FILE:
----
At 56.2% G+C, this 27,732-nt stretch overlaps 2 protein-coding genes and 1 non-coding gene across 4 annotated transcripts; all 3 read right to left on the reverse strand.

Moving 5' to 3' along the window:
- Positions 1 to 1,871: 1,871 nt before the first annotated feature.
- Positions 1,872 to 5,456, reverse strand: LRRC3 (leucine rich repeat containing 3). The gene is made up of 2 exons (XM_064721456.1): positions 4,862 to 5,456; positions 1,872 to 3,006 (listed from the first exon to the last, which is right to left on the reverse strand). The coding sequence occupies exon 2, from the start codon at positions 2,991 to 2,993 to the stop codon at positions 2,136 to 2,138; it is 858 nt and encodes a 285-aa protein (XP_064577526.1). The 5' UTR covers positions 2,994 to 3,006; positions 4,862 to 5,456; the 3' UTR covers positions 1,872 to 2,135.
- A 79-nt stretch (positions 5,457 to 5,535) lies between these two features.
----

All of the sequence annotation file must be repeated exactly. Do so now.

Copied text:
At 56.2% G+C, this 27,732-nt stretch overlaps 2 protein-coding genes and 1 non-coding gene across 4 annotated transcripts; all 3 read right to left on the reverse strand.

Moving 5' to 3' along the window:
- Positions 1 to 1,871: 1,871 nt before the first annotated feature.
- Positions 1,872 to 5,456, reverse strand: LRRC3 (leucine rich repeat containing 3). The gene is made up of 2 exons (XM_064721456.1): positions 4,862 to 5,456; positions 1,872 to 3,006 (listed from the first exon to the last, which is right to left on the reverse strand). The coding sequence occupies exon 2, from the start codon at positions 2,991 to 2,993 to the stop codon at positions 2,136 to 2,138; it is 858 nt and encodes a 285-aa protein (XP_064577526.1). The 5' UTR covers positions 2,994 to 3,006; positions 4,862 to 5,456; the 3' UTR covers positions 1,872 to 2,135.
- A 79-nt stretch (positions 5,457 to 5,535) lies between these two features.